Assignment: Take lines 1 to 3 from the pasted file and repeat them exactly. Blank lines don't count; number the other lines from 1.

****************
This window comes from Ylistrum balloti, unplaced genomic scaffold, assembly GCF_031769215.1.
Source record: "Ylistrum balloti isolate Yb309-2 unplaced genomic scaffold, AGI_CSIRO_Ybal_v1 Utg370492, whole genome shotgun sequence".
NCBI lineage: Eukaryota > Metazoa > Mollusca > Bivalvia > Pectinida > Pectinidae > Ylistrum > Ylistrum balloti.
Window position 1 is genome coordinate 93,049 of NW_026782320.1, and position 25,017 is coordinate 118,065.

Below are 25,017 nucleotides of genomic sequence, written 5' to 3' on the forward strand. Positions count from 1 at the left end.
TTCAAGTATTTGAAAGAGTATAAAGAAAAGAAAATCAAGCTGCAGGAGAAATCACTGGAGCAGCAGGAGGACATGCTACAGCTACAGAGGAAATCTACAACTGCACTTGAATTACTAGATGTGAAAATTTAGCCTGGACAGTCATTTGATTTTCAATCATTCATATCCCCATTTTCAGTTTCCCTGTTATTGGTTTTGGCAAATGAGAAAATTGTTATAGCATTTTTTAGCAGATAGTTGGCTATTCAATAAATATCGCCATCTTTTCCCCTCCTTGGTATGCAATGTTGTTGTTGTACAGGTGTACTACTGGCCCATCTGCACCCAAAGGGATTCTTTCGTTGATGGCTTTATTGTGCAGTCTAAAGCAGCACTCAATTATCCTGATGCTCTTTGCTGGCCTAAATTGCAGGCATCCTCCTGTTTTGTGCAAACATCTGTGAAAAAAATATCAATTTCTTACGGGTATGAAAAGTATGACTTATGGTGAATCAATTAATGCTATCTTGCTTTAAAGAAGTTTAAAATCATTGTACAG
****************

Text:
This window comes from Ylistrum balloti, unplaced genomic scaffold, assembly GCF_031769215.1.
Source record: "Ylistrum balloti isolate Yb309-2 unplaced genomic scaffold, AGI_CSIRO_Ybal_v1 Utg370492, whole genome shotgun sequence".
NCBI lineage: Eukaryota > Metazoa > Mollusca > Bivalvia > Pectinida > Pectinidae > Ylistrum > Ylistrum balloti.